Outsmarting Napoleon

War games enthusiasts use miniature soldiers and multiple-terrain boards to simulate real battles


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Mudd, a Washington native who is only distantly related to Dr. Samuel Mudd of Civil War fame, has about a thousand 15-mm figures and 500 of the 25-mm soldiers, plus many still unpainted. He says a fan gets excited about a period or battle, collects the soldiers for it, then moves on to another one. A half-dozen major firms handle war games, some specializing in figures, some in rules, some in paints, a few in a variety of items. Some also produce fantasy-gaming products, though most historical games manufacturers are purists who prefer not to be identified with the fantasy field (big with younger crowds brought up on games like Dungeons and Dragons).

War-gaming cannot be blamed for the shootings in Littleton, Colorado, and similar tragedies, I think. For one thing, the average age of the players is around 35. And even though some youngsters do tend to start with fantasy gaming, "it's like the whole TV issue: most people know it's not real life," says Mudd. Moreover, many young players get into historical gaming from the start.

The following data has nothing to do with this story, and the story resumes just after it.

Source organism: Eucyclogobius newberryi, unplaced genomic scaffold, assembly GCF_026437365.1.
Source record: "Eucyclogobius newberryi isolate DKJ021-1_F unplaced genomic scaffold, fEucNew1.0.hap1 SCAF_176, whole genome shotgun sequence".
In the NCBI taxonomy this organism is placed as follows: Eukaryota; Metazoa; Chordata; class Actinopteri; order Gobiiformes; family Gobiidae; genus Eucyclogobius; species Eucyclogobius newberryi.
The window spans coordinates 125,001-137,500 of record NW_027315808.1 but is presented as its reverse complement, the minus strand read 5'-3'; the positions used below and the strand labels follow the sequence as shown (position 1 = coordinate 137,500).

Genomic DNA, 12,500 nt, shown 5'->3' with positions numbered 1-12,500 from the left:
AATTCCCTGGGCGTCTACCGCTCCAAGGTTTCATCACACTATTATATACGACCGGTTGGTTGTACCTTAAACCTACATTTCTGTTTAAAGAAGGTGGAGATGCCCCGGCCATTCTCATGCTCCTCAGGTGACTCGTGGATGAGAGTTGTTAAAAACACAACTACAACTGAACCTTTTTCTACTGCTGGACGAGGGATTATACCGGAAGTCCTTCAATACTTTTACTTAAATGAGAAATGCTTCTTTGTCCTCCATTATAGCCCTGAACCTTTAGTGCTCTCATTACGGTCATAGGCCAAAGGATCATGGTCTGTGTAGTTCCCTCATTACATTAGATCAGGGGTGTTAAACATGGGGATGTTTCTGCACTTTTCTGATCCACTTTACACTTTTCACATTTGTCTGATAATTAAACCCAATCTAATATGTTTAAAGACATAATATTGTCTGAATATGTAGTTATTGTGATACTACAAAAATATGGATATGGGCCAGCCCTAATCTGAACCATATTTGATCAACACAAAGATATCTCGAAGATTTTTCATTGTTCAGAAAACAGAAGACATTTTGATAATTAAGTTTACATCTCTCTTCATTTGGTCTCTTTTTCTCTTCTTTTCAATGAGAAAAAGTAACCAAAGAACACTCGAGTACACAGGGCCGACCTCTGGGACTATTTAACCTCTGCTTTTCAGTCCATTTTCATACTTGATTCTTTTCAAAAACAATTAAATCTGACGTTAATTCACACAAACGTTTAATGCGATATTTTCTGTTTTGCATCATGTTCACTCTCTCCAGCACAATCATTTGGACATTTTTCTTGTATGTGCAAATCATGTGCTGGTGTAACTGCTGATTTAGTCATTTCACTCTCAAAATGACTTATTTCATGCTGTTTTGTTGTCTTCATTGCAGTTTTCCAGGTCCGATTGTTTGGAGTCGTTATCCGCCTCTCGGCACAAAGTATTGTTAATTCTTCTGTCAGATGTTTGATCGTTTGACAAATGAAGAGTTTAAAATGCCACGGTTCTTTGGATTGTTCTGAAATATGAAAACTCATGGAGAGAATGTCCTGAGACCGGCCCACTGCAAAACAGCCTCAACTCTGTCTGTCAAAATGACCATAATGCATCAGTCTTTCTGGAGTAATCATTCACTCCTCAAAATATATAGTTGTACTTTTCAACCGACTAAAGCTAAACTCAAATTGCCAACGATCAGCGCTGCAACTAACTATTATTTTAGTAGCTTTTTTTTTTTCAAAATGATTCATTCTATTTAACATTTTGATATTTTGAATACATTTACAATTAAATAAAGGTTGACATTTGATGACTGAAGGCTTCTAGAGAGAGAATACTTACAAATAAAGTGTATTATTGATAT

I ask about the role of electronics, which seems to play a large part in fantasy gaming. "The computer is perfect for certain random events," he replies, "and it can keep track of a complex situation, but it's not easy to combine with gaming. It's certainly better than rolling the dice forever, but it's most commonly used in sea battles, which are very technical. If you fire a 16-inch shell, you know how much damage it will do, so you don't need charts — the computer figures it instantly."

But it's the hands-on aspect that fascinates Mudd and many others. He will spend hours painting a single tin-and-bismuth figure (lead soldiers being medically incorrect) in acrylics, sometimes two hours just on one flag. His coin research shows him the designs that might appear on, say, a Theban soldier's shield. His soldiers have won first place in the Masters Category at the Historicom Convention, put on in Lancaster, Pennsylvania, by the Historical Miniature Gaming Society. And he has won quite a few tournaments in a fairly abstract game involving 12 pieces on a side. "It can be played in under an hour, it's fun and very simple, and it's a decent simulation, 60 percent skill, 40 percent luck," Mudd says. "On the other hand, I haven't done very well with my Charles V army. I spend a lot more time painting and researching those figures than fighting with them."

By Michael Kernan


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